A more sophisticated type of credential is an Elliptic Curve private key, identical to those used throughout Ethereum for accessing accounts.

In order to obtain the content reference, an Elliptic-curve Diffie–Hellman (ECDH) key agreement needs to be performed between a provided EC public key (that of the content publisher) and the authorized key, after which the undisclosed authorized party can decrypt the reference to the access controlled content.

Whether using access control to disclose content to a single party (by using the pk strategy) or to multiple parties (using the act strategy), a third unauthorized party cannot find out the identity of the authorized parties. The third party can, however, know the number of undisclosed grantees to the content. This, however, can be mitigated by adding bogus grantee keys while using the act strategy in cases where masking the number of grantees is necessary. This is not the case when using the pk strategy, as it as by definition an agreement between two parties and only two parties (the publisher and the grantee).

Important

Accessing content which is access controlled is enabled only when using a local Swarm node (e.g. running on localhost) in order to keep your data, passwords and encryption keys safe. This is enforced through an in-code guard.

Danger

NEVER (EVER!) use an external gateway to upload or download access controlled content as you will be putting your privacy at risk! You have been fairly warned!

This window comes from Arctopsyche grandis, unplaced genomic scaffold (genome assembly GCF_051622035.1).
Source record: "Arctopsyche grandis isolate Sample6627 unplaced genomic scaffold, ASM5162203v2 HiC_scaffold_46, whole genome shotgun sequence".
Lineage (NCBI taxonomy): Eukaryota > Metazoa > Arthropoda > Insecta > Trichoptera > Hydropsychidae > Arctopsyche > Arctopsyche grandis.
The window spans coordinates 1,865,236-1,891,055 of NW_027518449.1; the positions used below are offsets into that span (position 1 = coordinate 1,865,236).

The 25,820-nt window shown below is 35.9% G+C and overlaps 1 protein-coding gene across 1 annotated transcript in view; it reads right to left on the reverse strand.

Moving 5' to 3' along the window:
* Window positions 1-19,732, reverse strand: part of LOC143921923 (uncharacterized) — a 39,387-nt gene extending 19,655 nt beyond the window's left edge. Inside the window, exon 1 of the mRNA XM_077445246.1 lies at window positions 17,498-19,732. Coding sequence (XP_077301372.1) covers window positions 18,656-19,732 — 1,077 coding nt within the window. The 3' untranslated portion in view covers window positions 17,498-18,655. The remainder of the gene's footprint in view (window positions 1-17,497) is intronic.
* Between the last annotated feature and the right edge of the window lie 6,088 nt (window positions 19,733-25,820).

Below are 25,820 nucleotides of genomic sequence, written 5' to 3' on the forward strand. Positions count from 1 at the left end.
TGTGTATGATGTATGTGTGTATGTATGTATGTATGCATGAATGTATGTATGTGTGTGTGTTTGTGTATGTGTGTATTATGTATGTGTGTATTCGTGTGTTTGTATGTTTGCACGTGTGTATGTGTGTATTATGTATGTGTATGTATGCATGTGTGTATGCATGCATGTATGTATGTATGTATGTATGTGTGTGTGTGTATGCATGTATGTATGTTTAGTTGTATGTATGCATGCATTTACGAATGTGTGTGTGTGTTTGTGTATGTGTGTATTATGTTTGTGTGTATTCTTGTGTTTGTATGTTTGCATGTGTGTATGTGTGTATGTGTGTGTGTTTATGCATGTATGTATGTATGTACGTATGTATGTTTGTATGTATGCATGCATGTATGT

Protecting content with Elliptic curve keys (single grantee):

The pk strategy requires a bzzaccount to encrypt with. The most comfortable option in this case would be the same bzzaccount you normally start your Swarm node with - this will allow you to access your content seamlessly through that node at any given point in time.

Grantee public keys are expected to be in an secp256 compressed form - 66 characters long string (an example would be 02e6f8d5e28faaa899744972bb847b6eb805a160494690c9ee7197ae9f619181db). Comments and other characters are not allowed.

$ swarm --bzzaccount <your account> access new pk --grant-key <your public key> <reference hash>
> <reference of access controlled manifest>

The returned hash 4b964a75ab19db960c274058695ca4ae21b8e19f03ddf1be482ba3ad3c5b9f9b is the hash of the access controlled manifest.

The only way to fetch the access controlled content in this case would be to request the hash through one of the nodes that were granted access and/or posses the granted private key (and that the requesting node has been started with the appropriate bzzaccount that is associated with the relevant key) - either the local node that was used to upload the content or the node which was granted access through its public key.

Protecting content with Elliptic curve keys and passwords (multiple grantees):

The act strategy also requires a bzzaccount to encrypt with. The most comfortable option in this case would be the same bzzaccount you normally start your Swarm node with - this will allow you to access your content seamlessly through that node at any given point in time

Note

the act strategy expects a grantee public-key list and/or a list of permitted passwords to be communicated to the CLI. This is done using the --grant-keys flag and/or the --password flag. Grantee public keys are expected to be in an secp256 compressed form - 66 characters long string (e.g. 02e6f8d5e28faaa899744972bb847b6eb805a160494690c9ee7197ae9f619181db). Each grantee should appear in a separate line. Passwords are also expected to be line-separated. Comments and other characters are not allowed.

swarm --bzzaccount 2f1cd699b0bf461dcfbf0098ad8f5587b038f0f1 access new act --grant-keys /path/to/public-keys/file --password /path/to/passwords/file  <reference hash>
4b964a75ab19db960c274058695ca4ae21b8e19f03ddf1be482ba3ad3c5b9f9b

The returned hash 4b964a75ab19db960c274058695ca4ae21b8e19f03ddf1be482ba3ad3c5b9f9b is the hash of the access controlled manifest.